Rosa Parks' Bus

On December 1, 1955, Rosa Parks boarded a Montgomery City bus on her way home from work. As the bus filled and a white man entered in need of a seat, Miss Parks quietly refused. News of this incident spread quickly and led to a city-wide bus boycott led by a young Martin Luther King, Jr. This courageous action of one woman on a bus helped spark the modern American civil rights movement.

Decades later, that same bus was found lying unprotected and deteriorating in a field. When the Henry Ford Museum got hold of it, it was severely rusted, windows were broken or missing, and the seats and engine had been removed. Active corrosion and biological decay were affecting the major structural components of the bus, and large-scale treatments were needed to save as much of the original bus as possible before irreversible damage occurred.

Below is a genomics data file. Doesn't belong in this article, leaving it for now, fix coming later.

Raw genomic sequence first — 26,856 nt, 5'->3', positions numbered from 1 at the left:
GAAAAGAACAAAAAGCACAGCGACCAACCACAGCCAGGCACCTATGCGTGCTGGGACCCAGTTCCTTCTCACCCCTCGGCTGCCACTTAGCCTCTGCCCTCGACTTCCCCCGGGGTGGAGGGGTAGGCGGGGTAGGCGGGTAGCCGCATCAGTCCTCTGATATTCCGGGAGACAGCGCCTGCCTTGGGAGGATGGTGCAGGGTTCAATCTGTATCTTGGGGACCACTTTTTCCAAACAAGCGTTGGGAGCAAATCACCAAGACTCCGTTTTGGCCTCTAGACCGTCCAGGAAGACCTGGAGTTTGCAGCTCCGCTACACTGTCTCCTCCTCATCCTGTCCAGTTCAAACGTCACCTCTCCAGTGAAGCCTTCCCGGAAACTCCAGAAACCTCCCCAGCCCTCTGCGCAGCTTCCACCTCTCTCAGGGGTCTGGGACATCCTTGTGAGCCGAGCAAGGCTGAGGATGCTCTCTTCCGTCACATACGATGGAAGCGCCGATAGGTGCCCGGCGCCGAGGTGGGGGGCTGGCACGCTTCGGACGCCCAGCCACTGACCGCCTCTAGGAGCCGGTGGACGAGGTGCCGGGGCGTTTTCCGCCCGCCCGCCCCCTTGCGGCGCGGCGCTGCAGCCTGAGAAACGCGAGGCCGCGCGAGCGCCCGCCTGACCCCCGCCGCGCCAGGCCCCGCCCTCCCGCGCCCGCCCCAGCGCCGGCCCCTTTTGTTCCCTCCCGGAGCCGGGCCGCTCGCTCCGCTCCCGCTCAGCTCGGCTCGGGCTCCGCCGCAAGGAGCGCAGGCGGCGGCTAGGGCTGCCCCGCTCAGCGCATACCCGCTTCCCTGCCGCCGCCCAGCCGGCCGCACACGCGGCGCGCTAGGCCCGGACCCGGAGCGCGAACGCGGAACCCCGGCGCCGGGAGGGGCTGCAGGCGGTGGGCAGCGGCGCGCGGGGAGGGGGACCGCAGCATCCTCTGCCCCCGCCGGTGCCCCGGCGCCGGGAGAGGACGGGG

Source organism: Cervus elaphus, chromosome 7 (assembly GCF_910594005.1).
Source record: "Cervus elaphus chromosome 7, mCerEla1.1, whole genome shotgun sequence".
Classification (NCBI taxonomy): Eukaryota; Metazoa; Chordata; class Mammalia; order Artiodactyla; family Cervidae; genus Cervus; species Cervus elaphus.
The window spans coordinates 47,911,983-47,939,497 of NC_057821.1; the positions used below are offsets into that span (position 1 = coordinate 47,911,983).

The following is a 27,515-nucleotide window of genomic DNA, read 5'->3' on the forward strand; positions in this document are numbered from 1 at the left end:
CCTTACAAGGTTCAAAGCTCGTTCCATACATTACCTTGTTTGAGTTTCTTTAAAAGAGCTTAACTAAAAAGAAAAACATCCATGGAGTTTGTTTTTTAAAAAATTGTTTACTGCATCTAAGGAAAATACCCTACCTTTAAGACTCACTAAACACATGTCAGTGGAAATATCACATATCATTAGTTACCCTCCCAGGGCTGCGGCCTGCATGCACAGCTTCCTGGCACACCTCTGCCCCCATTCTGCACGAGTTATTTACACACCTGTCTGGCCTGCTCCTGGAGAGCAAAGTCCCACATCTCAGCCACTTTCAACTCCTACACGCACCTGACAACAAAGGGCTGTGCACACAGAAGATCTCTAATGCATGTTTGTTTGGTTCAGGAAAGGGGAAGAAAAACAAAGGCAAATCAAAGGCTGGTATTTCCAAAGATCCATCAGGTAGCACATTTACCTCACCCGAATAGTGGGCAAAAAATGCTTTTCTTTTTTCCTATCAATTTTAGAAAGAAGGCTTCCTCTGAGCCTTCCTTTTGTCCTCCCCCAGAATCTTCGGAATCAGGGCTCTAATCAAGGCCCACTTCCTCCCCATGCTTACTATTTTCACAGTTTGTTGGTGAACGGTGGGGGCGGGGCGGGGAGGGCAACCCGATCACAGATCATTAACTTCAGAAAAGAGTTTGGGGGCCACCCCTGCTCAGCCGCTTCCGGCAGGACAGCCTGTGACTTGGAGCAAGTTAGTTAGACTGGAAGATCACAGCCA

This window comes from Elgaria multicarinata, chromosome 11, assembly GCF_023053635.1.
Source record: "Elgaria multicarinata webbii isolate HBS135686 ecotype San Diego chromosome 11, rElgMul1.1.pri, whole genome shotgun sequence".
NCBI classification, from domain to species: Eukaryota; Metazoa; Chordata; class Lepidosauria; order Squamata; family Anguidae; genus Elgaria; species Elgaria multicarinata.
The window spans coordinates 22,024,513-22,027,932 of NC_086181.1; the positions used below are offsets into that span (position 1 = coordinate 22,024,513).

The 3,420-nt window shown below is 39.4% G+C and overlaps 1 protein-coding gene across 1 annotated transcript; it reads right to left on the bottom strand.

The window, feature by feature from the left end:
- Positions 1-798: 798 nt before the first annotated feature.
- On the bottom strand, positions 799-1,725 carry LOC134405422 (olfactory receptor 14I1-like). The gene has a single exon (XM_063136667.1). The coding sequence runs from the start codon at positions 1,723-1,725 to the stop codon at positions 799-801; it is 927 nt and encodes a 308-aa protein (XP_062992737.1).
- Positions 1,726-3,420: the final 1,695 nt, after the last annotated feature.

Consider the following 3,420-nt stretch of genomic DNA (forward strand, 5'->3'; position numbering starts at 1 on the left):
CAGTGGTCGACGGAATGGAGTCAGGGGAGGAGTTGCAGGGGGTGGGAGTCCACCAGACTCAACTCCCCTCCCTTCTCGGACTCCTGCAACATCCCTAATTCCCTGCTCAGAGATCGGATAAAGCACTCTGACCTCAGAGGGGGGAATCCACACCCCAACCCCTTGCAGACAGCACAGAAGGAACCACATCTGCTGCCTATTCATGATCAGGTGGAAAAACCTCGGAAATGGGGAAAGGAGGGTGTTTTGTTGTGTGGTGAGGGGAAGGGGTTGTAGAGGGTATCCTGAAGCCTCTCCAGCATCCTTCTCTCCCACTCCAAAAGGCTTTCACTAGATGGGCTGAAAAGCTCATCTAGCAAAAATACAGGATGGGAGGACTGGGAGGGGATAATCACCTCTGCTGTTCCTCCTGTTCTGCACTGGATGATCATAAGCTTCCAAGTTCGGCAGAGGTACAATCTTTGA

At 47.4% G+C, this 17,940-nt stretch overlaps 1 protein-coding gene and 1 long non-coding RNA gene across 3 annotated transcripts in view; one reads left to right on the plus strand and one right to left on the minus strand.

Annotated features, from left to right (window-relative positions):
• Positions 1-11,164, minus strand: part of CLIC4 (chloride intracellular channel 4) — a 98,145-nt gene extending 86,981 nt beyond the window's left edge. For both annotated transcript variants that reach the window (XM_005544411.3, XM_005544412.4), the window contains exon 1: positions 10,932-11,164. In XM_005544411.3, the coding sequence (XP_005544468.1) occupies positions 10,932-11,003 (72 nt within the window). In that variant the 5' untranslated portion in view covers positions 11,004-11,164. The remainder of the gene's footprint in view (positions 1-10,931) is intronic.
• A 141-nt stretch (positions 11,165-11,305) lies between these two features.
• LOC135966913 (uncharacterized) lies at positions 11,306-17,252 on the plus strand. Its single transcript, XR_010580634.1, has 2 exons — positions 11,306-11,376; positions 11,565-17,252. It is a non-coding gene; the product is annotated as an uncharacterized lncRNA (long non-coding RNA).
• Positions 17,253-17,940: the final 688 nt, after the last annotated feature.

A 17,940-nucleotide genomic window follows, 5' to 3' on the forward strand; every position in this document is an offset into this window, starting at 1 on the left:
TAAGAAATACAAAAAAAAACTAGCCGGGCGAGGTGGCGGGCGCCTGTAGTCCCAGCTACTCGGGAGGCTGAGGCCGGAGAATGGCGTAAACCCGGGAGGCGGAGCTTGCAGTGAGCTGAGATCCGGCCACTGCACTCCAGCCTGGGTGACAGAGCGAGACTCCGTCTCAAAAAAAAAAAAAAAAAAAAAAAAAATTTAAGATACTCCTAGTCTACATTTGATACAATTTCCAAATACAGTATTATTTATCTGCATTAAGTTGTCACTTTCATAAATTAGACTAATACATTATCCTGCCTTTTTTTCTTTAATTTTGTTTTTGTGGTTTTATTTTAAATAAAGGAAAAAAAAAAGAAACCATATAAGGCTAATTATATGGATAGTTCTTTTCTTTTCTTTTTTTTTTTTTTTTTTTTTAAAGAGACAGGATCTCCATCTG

In 2002, Save America's Treasures awarded the Henry Ford Museum a $205,000 federal challenge grant to restore this iconic piece of history and return it to its 1955 physical appearance.

In every way, the goals for the project have been realized. The restored bus now has the structural integrity to accommodate the rigors of visitors – often thousands a day – who may actually board the bus and participate in ongoing public presentations. The restored bus also tells one of America's greatest stories about one of its most revered heroes, and is especially relevant to Michigan audiences since Rosa Parks made Detroit her adopted home from 1957 until her death in 2005.